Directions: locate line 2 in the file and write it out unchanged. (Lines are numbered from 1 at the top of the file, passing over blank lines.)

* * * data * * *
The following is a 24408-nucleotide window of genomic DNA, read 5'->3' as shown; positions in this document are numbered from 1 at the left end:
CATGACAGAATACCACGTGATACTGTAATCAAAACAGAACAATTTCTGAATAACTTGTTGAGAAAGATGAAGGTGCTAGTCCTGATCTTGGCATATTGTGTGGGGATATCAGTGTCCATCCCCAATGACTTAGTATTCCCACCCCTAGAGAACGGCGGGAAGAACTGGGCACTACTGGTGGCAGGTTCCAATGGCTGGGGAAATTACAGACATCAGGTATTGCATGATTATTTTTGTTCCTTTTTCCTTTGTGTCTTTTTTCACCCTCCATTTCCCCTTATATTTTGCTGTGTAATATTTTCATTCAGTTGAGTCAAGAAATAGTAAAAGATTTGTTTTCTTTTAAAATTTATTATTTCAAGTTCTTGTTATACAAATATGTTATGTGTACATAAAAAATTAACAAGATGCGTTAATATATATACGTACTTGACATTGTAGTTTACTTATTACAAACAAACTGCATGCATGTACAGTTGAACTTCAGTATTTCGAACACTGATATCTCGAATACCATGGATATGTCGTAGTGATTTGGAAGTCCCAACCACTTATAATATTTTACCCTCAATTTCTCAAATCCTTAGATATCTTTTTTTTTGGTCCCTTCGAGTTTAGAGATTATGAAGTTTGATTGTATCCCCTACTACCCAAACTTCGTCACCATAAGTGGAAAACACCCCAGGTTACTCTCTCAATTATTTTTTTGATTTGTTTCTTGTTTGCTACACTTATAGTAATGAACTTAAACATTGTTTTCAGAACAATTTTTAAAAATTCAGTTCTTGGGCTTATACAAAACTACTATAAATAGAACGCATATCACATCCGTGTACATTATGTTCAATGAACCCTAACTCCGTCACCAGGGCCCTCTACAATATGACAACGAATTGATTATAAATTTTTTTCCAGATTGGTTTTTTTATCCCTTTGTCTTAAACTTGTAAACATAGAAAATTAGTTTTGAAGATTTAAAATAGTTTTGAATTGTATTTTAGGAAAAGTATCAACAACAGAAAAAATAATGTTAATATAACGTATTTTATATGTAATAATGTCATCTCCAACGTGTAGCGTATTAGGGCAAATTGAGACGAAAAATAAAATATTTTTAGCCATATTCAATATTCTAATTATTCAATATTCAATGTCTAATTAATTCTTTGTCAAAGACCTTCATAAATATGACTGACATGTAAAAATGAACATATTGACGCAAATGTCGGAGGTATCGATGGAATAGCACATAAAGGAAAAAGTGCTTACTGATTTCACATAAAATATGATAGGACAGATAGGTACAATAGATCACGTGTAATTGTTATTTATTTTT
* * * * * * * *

CATGACAGAATACCACGTGATACTGTAATCAAAACAGAACAATTTCTGAATAACTTGTTGAGAAAGATGAAGGTGCTAGTCCTGATCTTGGCATATTGTGTGGGGATATCAGTGTCCATCCCCAATGACTTAGTATTCCCACCCCTAGAGAACGGCGGGAAGAACTGGGCACTACTGGTGGCAGGTTCCAATGGCTGGGGAAATTACAGACATCAGGTATTGCATGATTATTTTTGTTCCTTTTTCCTTTGTGTCTTTTTTCACCCTCCATTTCCCCTTATATTTTGCTGTGTAATATTTTCATTCAGTTGAGTCAAGAAATAGTAAAAGATTTGTTTTCTTTTAAAATTTATTATTTCAAGTTCTTGTTATACAAATATGTTATGTGTACATAAAAAATTAACAAGATGCGTTAATATATATACGTACTTGACATTGTAGTTTACTTATTACAAACAAACTGCATGCATGTACAGTTGAACTTCAGTATTTCGAACACTGATATCTCGAATACCATGGATATGTCGTAGTGATTTGGAAGTCCCAACCACTTATAATATTTTACCCTCAATTTCTCAAATCCTTAGATATCTTTTTTTTTGGTCCCTTCGAGTTTAGAGATTATGAAGTTTGATTGTATCCCCTACTACCCAAACTTCGTCACCATAAGTGGAAAACACCCCAGGTTACTCTCTCAATTATTTTTTTGATTTGTTTCTTGTTTGCTACACTTATAGTAATGAACTTAAACATTGTTTTCAGAACAATTTTTAAAAATTCAGTTCTTGGGCTTATACAAAACTACTATAAATAGAACGCATATCACATCCGTGTACATTATGTTCAATGAACCCTAACTCCGTCACCAGGGCCCTCTACAATATGACAACGAATTGATTATAAATTTTTTTCCAGATTGGTTTTTTTATCCCTTTGTCTTAAACTTGTAAACATAGAAAATTAGTTTTGAAGATTTAAAATAGTTTTGAATTGTATTTTAGGAAAAGTATCAACAACAGAAAAAATAATGTTAATATAACGTATTTTATATGTAATAATGTCATCTCCAACGTGTAGCGTATTAGGGCAAATTGAGACGAAAAATAAAATATTTTTAGCCATATTCAATATTCTAATTATTCAATATTCAATGTCTAATTAATTCTTTGTCAAAGACCTTCATAAATATGACTGACATGTAAAAATGAACATATTGACGCAAATGTCGGAGGTATCGATGGAATAGCACATAAAGGAAAAAGTGCTTACTGATTTCACATAAAATATGATAGGACAGATAGGTACAATAGATCACGTGTAATTGTTATTTATTTTT